In every human being, the brain is the control center and driving force for the simplest and most complex of tasks. The intricacies of this organ are so vast that there are so many unknown biological and conceptual facets that we, as a human species, don’t even know. This article will focus on one specific aspect of the brain: memory; and how trauma affects it.
What brain structures are responsible for memory?
While the brain structures responsible for memory consolidation, encoding, storage, and retrieval are ubiquitous, the two main structures that this article will discuss are the hippocampus and the amygdala, which are both parts of the larger limbic system. Without using too much psychological and biological jargon, the hippocampus plays a
primary role in memory consolidation and has to do with explicit memories — those that we consciously make and remember. The amygdala attaches emotional significance to memories and is a major component of fear processing. The amygdala is also responsible for activating the Fight, Flight, or Freeze response to fearful stimuli.
Fight, Flight, or Freeze
Responses to threat can trigger multiple physical and physiological responses. To list a few that may occur in the fight or flight response; heart rate may increase, pupils may dilate, dry mouth may occur, and perspiration may increase. In the freeze response, the body tries to counteract the flood of stress hormones released, thus leading to slowed responses such as slowed heart rate and breathing. These responses are automatic survival mechanisms, and cannot be stopped or controlled consciously.
Traumatic experience and multiple exposures to fearful situations would trigger these bodily responses. As such, studies have shown that abuse survivors and victims of long-term trauma have down-regulation of stress hormone receptors in the hippocampus, and both the hippocampus and amygdala structures are often smaller in the brains of these individuals (see more in our interview with Dr. Kate Harkness!). This can lead to problems recalling short term memories, emotional memories, and autobiographical memories through subconscious repression techniques.
Whenever a memory is created and encoded in the brain, there are both aspects of the explicit, conscious memory that the individual can recall, and the implicit, unconscious memory that is not in the individual’s control. In an experiment done on rats by LeDoux, researchers paired a jarring stimulus (i.e. a shock or loud sound), with a neutral stimulus (i.e. a photo of a flower, a music note). This process is called classical conditioning, and after enough rounds of exposure, the rat showed a fearful, unconscious fear response to neutral stimuli without a jarring stimulus present —they triggered the implicit memories in the brain. This experiment shows us how stress responses can unconsciously be elicited when an individual hears a sound, sees an object, or feels a surface that was relevant to them in a traumatic event.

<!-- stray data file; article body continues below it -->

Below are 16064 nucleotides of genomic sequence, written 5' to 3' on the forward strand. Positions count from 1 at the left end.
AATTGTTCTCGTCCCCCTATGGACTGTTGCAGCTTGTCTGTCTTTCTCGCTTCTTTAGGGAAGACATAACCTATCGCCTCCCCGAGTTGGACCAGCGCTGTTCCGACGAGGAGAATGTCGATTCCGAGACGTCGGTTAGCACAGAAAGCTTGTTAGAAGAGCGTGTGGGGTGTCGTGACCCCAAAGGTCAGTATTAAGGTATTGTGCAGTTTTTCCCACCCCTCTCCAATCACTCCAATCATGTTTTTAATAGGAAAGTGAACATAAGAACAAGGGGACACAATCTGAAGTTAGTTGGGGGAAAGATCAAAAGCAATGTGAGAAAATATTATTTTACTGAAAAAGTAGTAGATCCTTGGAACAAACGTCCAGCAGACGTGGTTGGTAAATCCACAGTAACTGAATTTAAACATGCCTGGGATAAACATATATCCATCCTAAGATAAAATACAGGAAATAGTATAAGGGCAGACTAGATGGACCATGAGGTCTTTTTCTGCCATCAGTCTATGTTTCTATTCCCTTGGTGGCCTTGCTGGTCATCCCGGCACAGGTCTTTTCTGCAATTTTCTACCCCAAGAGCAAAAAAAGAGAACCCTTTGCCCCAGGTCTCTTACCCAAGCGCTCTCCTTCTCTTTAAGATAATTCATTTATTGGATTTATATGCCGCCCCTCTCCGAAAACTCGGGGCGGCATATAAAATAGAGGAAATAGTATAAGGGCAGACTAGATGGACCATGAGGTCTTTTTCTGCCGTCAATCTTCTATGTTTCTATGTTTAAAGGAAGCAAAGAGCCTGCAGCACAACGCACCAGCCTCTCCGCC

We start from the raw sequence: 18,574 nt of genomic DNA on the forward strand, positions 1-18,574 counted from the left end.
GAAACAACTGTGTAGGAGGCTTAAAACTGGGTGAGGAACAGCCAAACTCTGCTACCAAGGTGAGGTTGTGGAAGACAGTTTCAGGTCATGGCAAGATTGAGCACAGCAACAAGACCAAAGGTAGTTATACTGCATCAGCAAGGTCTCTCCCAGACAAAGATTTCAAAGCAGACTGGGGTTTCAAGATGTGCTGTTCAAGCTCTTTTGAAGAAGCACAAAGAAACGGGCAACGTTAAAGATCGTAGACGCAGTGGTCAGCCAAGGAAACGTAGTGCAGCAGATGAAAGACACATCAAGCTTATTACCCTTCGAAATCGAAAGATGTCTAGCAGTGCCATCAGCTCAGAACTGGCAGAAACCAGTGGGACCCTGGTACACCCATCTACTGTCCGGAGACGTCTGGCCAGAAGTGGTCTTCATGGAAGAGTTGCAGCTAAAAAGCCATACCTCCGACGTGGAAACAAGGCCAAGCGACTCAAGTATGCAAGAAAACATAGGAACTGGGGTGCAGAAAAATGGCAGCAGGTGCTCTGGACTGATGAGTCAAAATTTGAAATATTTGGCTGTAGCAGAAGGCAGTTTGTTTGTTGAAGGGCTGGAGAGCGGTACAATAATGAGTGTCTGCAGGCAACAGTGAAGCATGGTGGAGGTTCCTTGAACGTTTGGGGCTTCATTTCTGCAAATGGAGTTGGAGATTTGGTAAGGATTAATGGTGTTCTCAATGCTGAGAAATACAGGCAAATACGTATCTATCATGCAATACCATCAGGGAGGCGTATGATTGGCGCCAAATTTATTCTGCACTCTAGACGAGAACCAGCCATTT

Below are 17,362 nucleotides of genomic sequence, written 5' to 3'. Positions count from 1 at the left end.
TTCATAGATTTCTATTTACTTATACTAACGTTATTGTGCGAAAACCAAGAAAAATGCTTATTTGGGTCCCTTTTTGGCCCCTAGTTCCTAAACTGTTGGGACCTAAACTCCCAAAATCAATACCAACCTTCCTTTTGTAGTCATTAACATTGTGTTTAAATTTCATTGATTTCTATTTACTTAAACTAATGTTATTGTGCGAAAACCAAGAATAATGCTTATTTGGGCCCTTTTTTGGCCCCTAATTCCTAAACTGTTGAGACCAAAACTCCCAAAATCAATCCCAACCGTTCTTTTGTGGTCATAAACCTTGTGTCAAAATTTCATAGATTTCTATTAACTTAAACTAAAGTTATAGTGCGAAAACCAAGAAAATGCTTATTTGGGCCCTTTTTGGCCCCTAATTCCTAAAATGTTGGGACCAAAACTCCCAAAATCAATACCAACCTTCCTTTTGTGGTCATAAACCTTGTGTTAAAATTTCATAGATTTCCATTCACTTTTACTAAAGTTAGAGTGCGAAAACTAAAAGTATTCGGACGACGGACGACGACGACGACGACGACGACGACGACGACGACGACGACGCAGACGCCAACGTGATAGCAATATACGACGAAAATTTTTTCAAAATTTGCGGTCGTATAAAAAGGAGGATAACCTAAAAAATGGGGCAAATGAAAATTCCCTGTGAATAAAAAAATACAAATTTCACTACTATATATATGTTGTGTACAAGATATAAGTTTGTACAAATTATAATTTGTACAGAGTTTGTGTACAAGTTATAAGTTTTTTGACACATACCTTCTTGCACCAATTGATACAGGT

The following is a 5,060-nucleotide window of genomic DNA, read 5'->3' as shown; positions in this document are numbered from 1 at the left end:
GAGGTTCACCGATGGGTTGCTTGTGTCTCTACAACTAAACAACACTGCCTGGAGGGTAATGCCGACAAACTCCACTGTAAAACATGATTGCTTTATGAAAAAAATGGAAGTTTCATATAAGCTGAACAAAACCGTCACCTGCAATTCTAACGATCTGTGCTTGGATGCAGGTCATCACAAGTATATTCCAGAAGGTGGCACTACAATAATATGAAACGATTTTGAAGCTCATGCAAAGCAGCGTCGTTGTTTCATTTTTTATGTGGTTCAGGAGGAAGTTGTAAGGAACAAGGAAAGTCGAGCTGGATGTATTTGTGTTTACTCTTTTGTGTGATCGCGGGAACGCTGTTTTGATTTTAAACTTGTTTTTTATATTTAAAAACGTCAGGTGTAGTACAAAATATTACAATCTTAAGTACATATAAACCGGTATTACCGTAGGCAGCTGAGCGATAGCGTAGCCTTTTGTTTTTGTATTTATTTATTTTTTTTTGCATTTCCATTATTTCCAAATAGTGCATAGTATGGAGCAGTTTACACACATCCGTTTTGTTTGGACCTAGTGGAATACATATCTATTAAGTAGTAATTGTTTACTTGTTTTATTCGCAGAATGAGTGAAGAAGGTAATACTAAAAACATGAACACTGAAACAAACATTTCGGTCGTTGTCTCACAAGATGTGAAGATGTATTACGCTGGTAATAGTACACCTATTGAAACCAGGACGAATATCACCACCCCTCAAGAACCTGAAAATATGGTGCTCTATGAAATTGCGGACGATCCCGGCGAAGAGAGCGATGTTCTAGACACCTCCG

"This experiment shows us how stress responses can unconsciously be elicited when an individual hears a sound, sees an object, or feels a surface that was relevant to them in a traumatic event."
Now, you may be asking yourself: “but how about those who remember a traumatic experience in fragmented pieces?” What you would be describing is a phenomenon known as ‘flashbulb memory’. When high levels of stress hormones are secreted, the hippocampus is flooded with stress hormones that impair its ability to encode the memory temporarily. Often, at the beginning of a stressful or traumatic event, the hippocampus works on overdrive, so this is why early moments are usually recalled quite accurately, but later lack contextual detail and can come in waves.
Though the extensive, widespread effects of trauma on memory and the brain are not fully known, and this article only covers a minor portion of its’ effects, hopefully, you gained more insight into just how and why these effects occur.
Written By: Daphna